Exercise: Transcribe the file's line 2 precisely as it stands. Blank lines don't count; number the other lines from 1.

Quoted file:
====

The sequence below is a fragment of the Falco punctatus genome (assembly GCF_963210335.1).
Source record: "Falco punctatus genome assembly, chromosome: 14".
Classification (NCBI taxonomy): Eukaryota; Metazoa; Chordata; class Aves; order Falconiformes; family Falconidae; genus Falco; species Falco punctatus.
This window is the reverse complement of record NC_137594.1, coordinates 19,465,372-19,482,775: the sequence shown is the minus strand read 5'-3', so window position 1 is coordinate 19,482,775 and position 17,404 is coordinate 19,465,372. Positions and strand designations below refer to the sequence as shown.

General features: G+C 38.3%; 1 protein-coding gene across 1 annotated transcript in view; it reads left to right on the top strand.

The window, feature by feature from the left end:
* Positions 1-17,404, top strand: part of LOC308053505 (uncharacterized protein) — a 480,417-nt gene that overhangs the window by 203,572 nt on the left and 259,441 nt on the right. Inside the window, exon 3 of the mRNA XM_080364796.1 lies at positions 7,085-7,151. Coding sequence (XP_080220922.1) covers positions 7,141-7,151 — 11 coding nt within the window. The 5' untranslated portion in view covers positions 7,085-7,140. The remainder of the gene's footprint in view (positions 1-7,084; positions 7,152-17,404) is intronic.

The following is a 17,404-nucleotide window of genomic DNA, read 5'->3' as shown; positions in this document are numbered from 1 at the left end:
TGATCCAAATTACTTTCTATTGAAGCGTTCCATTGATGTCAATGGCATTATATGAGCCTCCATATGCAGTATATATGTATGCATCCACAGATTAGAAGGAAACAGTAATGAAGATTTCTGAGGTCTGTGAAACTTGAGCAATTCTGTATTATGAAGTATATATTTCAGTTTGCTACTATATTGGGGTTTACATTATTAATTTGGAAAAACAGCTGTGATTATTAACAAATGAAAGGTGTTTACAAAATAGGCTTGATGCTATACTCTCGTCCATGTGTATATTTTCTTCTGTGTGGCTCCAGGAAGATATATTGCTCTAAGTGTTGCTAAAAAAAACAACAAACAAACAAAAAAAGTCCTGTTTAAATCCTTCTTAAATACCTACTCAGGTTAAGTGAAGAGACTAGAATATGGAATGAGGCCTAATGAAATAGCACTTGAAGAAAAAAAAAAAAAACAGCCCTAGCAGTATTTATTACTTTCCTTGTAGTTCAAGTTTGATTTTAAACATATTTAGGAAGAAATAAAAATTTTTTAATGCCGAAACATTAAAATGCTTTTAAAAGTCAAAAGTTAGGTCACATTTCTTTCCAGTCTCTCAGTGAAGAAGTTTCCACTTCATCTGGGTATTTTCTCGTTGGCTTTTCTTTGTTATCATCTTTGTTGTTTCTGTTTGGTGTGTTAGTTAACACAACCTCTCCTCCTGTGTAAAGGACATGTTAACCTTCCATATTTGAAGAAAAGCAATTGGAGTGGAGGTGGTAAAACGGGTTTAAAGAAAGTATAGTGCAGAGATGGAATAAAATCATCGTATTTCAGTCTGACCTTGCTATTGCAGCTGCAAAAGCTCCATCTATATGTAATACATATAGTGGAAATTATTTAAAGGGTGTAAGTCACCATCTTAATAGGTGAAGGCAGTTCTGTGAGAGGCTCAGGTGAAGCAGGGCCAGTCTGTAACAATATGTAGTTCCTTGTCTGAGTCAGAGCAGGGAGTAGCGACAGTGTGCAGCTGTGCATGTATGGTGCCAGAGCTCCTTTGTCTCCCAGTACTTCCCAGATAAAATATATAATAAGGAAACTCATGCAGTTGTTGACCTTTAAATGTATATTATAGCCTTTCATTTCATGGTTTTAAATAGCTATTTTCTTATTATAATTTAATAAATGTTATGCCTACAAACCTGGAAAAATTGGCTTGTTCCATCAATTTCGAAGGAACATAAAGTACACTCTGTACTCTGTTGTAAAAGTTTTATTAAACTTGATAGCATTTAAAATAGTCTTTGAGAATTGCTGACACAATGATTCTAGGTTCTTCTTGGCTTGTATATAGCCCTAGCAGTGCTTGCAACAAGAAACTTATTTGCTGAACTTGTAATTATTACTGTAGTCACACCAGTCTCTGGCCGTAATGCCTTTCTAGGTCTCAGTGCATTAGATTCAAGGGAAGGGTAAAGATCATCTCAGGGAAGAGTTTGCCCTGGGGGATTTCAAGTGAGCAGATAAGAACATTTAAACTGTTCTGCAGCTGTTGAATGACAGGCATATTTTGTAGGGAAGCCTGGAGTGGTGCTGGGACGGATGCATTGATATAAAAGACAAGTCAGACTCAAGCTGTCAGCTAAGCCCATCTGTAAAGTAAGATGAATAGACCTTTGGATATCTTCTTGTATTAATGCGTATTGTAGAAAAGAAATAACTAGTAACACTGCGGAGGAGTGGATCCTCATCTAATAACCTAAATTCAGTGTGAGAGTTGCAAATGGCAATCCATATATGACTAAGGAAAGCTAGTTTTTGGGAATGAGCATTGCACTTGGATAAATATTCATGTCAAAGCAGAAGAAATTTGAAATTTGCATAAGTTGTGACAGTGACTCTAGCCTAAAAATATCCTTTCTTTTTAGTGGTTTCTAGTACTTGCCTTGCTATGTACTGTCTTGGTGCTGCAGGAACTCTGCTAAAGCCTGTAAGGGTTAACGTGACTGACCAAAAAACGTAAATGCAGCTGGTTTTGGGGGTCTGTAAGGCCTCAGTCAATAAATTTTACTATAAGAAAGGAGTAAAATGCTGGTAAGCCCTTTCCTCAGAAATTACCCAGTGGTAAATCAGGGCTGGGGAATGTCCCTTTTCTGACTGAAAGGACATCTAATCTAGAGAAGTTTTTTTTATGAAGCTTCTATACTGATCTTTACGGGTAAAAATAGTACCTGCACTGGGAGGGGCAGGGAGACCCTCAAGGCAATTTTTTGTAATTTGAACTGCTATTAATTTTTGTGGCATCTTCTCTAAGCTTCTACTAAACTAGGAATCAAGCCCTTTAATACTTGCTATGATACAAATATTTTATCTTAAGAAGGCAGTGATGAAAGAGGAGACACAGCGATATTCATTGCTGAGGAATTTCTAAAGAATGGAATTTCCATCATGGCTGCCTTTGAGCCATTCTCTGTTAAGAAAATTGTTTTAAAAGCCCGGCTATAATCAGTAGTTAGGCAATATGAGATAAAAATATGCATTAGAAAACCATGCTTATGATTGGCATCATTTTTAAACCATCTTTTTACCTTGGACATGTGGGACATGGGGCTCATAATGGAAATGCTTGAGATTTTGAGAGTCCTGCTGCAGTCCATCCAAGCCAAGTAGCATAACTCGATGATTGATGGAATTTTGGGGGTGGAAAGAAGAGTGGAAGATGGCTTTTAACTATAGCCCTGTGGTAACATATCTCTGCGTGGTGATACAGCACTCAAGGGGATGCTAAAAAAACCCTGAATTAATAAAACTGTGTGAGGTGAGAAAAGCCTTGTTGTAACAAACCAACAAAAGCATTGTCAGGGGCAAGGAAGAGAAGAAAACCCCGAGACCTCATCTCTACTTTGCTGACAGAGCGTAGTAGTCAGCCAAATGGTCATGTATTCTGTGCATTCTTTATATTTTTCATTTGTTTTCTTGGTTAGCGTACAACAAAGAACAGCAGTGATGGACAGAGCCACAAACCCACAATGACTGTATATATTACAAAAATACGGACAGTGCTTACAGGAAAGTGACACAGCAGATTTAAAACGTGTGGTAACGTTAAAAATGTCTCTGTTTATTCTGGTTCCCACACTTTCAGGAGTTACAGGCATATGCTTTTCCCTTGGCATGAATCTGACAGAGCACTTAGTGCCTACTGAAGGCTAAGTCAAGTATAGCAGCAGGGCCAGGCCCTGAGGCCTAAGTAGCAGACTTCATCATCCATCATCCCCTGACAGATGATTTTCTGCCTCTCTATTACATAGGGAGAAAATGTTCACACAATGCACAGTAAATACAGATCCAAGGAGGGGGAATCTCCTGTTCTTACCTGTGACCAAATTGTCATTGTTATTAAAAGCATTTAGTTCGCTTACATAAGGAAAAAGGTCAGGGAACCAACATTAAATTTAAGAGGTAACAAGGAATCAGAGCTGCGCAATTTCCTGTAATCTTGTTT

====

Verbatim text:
Source record: "Falco punctatus genome assembly, chromosome: 14".